Medicaid providers hit hard by the pandemic are hailing the HHS’s announcement that long-awaited relief aid is on the way, but they’re worried it will take too long for the funds to arrive.
The Department of Health and Human Services said Tuesday it was directing $15 billion in provider relief funds to Medicaid and Children’s Health Insurance Program providers who haven’t yet received aid. The agency also plans to distribute $10 billion to safety-net hospitals.
Non-hospital providers eligible for the funding will be required to submit revenue information through a new online provider portal and await validation of their claims before seeing any money.
Some industry groups say the process could delay the distribution of funds to eligible providers, which primarily treat low-income and uninsured patients.
Providers are already reporting that the portal is “confusing and cumbersome,” according to Sean Luechtefeld, spokesman for the American Network of Community Options and Resources, which represents providers of services to the disabled.
“We have a lot of concerns about how well this will function,” said Chuck Ingoglia, president and CEO of the National Council for Behavioral Health. “A lot of our members have anticipatory anxiety about how stable it will be when a lot of providers are trying to access it.”
An HHS spokesman declined to say how quickly the money would reach providers, but said the funds would be distributed “on a rolling basis, as information is validated.”
The process may include some back and forth between the HHS and providers, some of whom may be asked to provide additional information, the spokesman said.
‘Intimidating’ Data Request
The new portal went live on Wednesday, according to an HHS frequently-asked-questions document.
Providers will have to submit federal tax returns for 2017-2019, the first quarter federal tax return for 2020, a federal unemployment tax return, a worksheet for calculating the provider’s number of full-time employees, and a worksheet for calculating gross revenue.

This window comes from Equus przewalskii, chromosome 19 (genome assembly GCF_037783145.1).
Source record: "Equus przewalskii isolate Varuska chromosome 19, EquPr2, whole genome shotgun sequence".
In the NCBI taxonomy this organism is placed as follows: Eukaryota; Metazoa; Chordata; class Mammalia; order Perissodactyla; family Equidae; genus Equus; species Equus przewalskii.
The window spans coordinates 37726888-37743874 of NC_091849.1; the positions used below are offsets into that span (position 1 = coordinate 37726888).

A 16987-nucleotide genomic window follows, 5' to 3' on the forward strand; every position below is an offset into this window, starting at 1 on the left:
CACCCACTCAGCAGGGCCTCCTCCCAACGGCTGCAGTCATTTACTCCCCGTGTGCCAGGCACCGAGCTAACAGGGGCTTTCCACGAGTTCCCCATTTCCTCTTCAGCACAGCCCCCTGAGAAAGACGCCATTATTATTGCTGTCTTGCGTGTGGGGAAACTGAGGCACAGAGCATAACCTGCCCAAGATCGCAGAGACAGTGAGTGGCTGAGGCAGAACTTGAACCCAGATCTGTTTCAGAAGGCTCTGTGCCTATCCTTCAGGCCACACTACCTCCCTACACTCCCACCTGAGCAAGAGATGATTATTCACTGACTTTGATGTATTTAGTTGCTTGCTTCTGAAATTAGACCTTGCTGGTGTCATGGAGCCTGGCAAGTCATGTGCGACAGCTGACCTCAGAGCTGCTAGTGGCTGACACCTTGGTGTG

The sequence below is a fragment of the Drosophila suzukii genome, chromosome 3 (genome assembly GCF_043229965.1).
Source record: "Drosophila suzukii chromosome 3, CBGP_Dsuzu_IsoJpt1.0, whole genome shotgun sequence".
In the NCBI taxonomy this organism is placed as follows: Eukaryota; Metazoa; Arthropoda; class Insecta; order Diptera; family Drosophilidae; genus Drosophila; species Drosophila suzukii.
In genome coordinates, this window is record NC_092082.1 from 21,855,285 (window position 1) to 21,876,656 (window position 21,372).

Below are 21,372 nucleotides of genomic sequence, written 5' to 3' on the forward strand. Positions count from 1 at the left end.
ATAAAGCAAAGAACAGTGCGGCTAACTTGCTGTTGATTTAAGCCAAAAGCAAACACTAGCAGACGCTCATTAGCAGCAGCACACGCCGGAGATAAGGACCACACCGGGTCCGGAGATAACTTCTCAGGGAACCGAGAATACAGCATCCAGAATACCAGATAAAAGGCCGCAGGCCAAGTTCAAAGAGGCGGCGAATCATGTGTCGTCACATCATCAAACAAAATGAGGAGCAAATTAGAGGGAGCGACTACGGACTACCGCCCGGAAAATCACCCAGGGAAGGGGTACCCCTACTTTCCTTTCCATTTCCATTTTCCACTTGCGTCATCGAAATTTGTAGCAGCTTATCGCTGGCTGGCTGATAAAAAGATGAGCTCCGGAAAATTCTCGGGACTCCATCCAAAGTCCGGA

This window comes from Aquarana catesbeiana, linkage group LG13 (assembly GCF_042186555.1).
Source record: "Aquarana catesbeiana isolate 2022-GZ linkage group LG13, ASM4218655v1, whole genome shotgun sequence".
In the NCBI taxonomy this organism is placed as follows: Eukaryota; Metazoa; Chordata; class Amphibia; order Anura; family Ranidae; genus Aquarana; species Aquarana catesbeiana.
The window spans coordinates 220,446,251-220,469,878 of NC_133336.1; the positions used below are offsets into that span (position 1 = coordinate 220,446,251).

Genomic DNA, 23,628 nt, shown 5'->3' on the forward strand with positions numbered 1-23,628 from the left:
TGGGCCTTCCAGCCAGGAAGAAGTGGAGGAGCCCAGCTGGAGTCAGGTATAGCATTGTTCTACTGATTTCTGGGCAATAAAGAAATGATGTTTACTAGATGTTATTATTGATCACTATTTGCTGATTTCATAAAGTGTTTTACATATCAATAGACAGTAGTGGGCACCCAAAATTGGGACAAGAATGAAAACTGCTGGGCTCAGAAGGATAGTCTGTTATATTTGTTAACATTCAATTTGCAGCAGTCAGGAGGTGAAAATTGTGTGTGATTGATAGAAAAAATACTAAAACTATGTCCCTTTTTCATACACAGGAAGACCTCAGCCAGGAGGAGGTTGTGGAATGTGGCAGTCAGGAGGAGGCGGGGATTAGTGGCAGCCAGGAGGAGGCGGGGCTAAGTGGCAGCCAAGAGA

Interacting with the portal could be daunting for some smaller providers, Diane Ung, a partner and health-care business attorney with Foley & Lardner LLP in Los Angeles, said.
“Many smaller providers have less experience with reporting this kind of data,” she said. “We’re talking about pediatricians and dentists here, they haven’t been required to do much of this, and they could find it intimidating.”
There are also questions about how providers will be notified of their eligibility to participate, according to Susan Feigin Harris, a partner and health-care attorney at Morgan Lewis & Bockius LLP in Houston.
“The notifications have been coming in in weird ways,” she said. “They seem to come in to some random person, whoever happened to make the last submission to HHS. One of my clients even thought it was spam at first, but luckily gave it a closer look.”
Medicaid providers are also concerned about the amount of funding they will receive, which the HHS said will be around 2% of a provider’s gross revenues.
Many behavioral health providers have suffered much more significant losses during the Covid-19 crisis than 2%, Ingoglia said.
An April survey of community behavioral health providers, many of whom heavily rely on Medicaid revenues, showed that nearly 62% had canceled at least one program, nearly all had reduced operations, and around half had plans to lay off or furlough employees.
Many were also in danger of going under, with more than 60% reporting they could last just three months or less under the conditions of the Covid-19 crisis, according to the survey by the National Council for Behavioral Health.
Luechtefeld said more relief funding will be needed for providers serving the disabled, many of whom have only enough cash on hand to last a month if revenue streams are disrupted.
“The cuts these programs and providers have been making, we’re not just talking here about trimming the fat,” Harris said. “It’s getting to the bone, and the amount that has been allocated so far is probably not going to be enough.”